A boy died in his father’s arms, and another was buried by his father after dying in combat. A girl escaped from one tormenter, only to encounter those that live inside her. A man broke a woman’s spirit with his fists, and a neighborhood was destroyed by hatred. A girl had a baby so she would have someone who loves her. Walls have been built to keep people apart, causing pain that will last generations. These experiences have each brought lessons into my life that guide me in my ministry. I am privileged to be present in these places, where the grass suffers because there is no rain, the locusts come, or the elephants fight. I have learned that being a companion and witness to suffering offers dignity, respect, and pursues justice—and builds hope one relationship at a time. My father’s anger taught me oppression and fear—and I knew that no one should have to live that way. I also learned that I was never alone, that God’s presence is my companion. That presence is always with me.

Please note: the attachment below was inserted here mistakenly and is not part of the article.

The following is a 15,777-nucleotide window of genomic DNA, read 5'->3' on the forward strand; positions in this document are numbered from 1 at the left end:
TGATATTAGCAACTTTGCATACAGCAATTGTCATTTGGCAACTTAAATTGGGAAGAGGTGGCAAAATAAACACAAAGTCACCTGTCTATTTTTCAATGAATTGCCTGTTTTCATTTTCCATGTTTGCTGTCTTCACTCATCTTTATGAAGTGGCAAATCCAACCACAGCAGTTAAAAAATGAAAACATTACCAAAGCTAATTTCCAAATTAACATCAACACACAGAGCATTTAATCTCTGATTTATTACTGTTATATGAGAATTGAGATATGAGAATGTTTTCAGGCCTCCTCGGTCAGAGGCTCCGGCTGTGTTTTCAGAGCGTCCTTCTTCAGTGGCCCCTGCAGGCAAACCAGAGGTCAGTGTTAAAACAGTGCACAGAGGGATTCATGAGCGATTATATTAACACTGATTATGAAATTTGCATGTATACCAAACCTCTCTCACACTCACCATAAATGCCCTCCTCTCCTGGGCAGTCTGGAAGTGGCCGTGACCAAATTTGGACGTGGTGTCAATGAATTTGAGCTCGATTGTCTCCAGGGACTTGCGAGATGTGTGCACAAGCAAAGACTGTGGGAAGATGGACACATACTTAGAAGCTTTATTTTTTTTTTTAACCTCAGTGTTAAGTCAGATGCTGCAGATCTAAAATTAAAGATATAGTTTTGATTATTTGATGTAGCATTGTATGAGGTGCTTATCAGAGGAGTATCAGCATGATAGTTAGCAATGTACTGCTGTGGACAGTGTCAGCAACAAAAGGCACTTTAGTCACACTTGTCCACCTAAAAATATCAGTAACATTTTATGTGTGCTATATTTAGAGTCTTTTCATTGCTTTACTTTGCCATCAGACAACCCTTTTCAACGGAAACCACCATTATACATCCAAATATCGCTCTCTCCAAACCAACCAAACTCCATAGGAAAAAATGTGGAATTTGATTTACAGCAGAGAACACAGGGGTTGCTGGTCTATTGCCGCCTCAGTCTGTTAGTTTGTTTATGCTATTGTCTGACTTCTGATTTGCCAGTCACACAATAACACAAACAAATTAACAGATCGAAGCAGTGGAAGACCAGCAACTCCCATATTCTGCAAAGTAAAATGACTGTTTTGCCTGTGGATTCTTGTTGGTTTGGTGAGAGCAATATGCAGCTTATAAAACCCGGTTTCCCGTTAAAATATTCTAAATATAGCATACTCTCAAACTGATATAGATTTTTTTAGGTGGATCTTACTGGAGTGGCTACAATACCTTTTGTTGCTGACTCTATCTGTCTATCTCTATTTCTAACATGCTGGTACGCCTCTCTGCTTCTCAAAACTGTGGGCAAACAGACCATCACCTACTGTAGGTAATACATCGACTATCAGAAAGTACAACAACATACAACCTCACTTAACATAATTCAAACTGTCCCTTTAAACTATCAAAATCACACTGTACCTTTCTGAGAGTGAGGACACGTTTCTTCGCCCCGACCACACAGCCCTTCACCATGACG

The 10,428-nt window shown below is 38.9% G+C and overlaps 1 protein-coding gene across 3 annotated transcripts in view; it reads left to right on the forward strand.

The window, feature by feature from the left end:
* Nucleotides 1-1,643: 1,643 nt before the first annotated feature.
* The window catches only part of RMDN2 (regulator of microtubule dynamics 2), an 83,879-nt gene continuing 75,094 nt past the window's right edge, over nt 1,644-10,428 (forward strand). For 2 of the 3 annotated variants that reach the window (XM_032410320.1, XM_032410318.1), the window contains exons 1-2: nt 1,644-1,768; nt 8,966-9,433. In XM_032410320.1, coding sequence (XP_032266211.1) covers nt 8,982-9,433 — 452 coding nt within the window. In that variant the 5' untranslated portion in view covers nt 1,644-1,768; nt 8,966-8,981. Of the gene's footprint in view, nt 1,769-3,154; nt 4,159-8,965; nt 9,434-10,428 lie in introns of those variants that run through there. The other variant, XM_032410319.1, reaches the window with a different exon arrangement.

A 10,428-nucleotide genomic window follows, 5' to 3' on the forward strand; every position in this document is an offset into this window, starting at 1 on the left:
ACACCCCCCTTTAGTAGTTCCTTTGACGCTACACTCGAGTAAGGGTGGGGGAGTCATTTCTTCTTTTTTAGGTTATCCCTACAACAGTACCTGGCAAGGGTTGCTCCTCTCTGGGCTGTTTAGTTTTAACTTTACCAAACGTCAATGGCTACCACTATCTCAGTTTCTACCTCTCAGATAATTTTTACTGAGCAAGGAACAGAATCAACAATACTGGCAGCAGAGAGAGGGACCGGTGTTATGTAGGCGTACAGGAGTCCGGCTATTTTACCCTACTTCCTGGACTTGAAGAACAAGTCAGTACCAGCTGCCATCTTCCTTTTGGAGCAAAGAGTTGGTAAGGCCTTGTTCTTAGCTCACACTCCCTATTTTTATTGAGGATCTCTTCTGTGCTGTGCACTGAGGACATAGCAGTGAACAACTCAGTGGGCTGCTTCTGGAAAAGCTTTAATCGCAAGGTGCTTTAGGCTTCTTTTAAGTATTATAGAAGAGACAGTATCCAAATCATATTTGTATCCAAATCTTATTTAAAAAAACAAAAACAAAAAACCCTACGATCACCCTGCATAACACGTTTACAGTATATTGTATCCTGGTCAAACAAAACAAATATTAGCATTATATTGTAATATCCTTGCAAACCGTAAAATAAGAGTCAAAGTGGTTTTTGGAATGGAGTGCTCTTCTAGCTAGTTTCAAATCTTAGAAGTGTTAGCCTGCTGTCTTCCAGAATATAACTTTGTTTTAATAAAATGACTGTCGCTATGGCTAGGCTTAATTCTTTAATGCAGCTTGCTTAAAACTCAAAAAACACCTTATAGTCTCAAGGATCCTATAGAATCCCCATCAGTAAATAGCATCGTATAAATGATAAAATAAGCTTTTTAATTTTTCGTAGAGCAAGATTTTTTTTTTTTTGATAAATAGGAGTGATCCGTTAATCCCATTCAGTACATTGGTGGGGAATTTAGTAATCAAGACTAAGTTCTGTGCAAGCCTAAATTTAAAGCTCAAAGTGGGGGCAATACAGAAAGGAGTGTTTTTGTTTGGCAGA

This essay and portrait is part of a community-art and leadership project called “wdydwyd?” Tony Deifell (KNLP-16) invited his colleagues in the Kellogg Fellowship to reflect on what motivates them to follow their personal and professional paths by answering the question, “Why do you do what you do?”

“wdydwyd?” has reached over 1.5 million people worldwide and it has been used for team-building at Google, Twitter, many colleges and universities, nonprofits and K-12 classrooms. And, according to Wired Magazine, “In Silicon Valley, that question has been the hottest team-building meme since Outward Bound – and it’s spreading.” For more information: http://wdydwyd.com/leadership.

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